Tuesday, February 24, 2009

Willie, Dick, Stoat and Skink

Sick Puppy
I love being home with children. I like reading children's books aloud, and cuddling together in the hammock, and making funny little projects (most recently, a magnetised puppet theatre in a shoebox). I like being able to sit down for half an hour in the middle of the day and have a doze in a chair; and I love being able to make children overjoyed by buying blueberries, or helping them make a cake, or sending them out to pick grapes and tomatoes from the garden.

But when the baby wakes three times in the night, the two year old is testing all the boundaries, and the five year old's attitude is extreme, well... On those days, I go by the advice of an older friend of ours who has four children - open a bottle of wine with dinner - and then look for something to restore my shattered good humour.

Sometimes, it's a silly video. There's nothing like an Inspector Clouseau movie, some sloppy eighties nostalgia (Roxanne, When Harry met Sally, Romancing the Stone), or a bit of Buster Keaton, to make me laugh.

And sometimes, it's a good book. Top of the list for laughter at the end of the day is Carl Hiaasen. Hiaasen is a journalist based in Florida, and he draws on years of experience to write his madcap novels. Sadly enough, the premise of his books - that the natural world is being destroyed by obscene greed - is the truth. Slimy politicians are more corrupt than our worst imaginings. Developers and lobbyists weasel their way into the corridors of power, distributing money and favours left right and centre. The natural world is desecrated. But what makes Hiaasen's books so much fun is the way it all unravels.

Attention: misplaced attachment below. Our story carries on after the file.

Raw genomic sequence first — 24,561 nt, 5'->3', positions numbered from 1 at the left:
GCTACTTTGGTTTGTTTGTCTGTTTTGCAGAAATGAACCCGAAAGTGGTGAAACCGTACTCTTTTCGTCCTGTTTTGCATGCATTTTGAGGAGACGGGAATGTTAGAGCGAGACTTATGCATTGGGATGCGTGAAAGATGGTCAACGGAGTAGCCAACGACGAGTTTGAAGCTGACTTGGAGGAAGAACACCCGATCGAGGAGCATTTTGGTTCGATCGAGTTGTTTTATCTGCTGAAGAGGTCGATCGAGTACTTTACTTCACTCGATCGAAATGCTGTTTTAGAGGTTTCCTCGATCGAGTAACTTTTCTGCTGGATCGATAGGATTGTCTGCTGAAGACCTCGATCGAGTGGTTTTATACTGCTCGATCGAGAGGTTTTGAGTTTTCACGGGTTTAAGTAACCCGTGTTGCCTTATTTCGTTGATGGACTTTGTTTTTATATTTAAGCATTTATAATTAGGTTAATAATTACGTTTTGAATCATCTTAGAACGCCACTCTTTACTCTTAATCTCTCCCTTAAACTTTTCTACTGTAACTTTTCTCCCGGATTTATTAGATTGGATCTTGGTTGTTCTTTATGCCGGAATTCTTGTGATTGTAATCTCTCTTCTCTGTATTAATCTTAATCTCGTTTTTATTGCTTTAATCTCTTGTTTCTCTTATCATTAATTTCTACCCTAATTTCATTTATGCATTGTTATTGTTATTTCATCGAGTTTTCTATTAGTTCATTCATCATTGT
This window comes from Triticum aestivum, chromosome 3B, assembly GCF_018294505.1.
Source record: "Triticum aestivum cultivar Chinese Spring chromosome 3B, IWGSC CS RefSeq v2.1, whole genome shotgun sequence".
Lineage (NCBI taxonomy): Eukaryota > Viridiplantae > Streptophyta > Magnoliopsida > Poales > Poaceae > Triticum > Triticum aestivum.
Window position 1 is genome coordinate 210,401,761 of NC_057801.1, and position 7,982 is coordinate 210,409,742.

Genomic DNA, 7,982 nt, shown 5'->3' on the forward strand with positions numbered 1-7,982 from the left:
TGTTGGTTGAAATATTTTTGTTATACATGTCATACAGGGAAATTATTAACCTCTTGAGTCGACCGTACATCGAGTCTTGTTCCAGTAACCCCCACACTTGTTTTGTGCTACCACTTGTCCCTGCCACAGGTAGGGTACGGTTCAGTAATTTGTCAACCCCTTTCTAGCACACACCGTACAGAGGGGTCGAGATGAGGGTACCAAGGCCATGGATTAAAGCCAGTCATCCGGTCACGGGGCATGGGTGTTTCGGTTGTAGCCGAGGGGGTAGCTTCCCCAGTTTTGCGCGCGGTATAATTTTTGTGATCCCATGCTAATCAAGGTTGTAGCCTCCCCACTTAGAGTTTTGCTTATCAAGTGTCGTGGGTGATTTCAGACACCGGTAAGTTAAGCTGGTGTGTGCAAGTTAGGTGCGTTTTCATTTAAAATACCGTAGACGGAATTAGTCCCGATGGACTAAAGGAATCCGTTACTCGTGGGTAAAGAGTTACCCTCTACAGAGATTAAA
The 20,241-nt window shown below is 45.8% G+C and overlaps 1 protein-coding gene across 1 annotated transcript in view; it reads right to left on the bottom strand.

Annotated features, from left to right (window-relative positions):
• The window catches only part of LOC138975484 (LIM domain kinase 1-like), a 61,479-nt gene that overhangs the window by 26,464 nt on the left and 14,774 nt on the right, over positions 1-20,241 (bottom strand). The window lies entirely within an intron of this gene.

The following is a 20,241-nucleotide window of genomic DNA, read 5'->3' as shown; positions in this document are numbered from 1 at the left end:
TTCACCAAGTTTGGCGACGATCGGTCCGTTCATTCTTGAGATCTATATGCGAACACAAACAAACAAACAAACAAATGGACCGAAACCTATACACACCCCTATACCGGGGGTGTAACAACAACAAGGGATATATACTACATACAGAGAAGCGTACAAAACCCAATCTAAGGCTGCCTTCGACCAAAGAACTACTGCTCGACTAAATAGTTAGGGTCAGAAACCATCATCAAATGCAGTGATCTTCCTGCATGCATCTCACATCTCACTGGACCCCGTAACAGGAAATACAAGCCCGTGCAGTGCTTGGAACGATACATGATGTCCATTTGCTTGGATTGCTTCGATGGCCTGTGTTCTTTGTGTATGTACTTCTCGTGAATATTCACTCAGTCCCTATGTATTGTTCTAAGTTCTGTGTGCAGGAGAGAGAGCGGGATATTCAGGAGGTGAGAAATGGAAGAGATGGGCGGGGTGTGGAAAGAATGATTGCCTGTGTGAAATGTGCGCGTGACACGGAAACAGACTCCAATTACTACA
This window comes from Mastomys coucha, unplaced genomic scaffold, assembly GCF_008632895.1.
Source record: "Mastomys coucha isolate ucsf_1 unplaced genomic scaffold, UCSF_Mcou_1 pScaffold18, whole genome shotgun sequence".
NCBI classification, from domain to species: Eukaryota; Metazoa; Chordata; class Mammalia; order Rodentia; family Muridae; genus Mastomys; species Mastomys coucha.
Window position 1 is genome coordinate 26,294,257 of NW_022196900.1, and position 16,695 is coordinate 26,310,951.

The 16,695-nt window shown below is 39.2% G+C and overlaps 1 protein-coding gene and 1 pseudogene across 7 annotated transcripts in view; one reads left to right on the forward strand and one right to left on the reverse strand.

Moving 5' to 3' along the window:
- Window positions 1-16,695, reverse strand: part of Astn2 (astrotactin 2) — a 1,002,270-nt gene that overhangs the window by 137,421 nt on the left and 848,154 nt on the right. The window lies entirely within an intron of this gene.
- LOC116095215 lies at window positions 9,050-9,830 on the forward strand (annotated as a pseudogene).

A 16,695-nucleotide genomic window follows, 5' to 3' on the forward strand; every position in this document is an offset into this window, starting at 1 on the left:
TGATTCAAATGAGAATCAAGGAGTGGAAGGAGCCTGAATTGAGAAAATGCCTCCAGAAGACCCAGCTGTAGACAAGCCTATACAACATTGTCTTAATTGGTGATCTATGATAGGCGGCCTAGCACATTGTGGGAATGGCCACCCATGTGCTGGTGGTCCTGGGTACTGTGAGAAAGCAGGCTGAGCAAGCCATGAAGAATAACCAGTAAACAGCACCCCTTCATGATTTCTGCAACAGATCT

In Sick Puppy, we meet the worst kind of lobbyist. Palmer Stoat will do any job, as long as the money is right. He is utterly amoral, and utterly bewildered by anyone who attempts to draw attention to his misdoings. His current job is to ensure the development of an otherwise untouched Gulf island, which will involve wholesale environmental destruction. To smooth the deal, he has to locate an endangered black rhino so that a pair of Barbie lookalike twins can snort the powdered horn. Unfortunately for him, he crosses paths with a mad eco-terrorist, Twilly Spree, and the mayhem descends. Characters include a hooker who will only service Republicans; a friendly Labrador retriever being mailed bit by bit through the post; a carload of dung beetles; and a swamp-dwelling ex-governor who emerges in order to carve a message with vulture beaks into the current governor's buttocks.

What more can I say?

Interestingly enough, hookers, drugs, violence and all, Hiaasen's novels are deeply moral. It's just that the moral characters tend to be pole dancers (Strip Tease) or collectors of human skulls (Stormy Weather). He reserves his scathing attitude, and most vicious punishments, for white collar developers, politicians, and ad-men. Fair enough, I say.

The villains are sexually depraved psychopaths in nice suits; the good guys are usually ambivalent about their role, often nerdy, and more than a little odd. Overall, the books are chaotic, riotous, violent, and laugh out loud funny. And they are satirical. Hiaasen vividly illustrates a society gone mad, lusting after no end of money, property, and power. The stories are thrilling partly because they imagine a world in which rapacious development might be halted by a few determined individuals; and corrupt perpetrators are punished in satisfyingly gory ways. Would that we had more eco-terrorists, willing to take drastic action to thwart wholesale destruction. Tamar Valley, anyone?

> Carl Hiaasen Sick Puppy (London: Pan, 2000); Strip Tease (London: Black Swan, 2005); Stormy Weather in The Carl Hiaasen Omnibus 2 (London: Picador, 2005).

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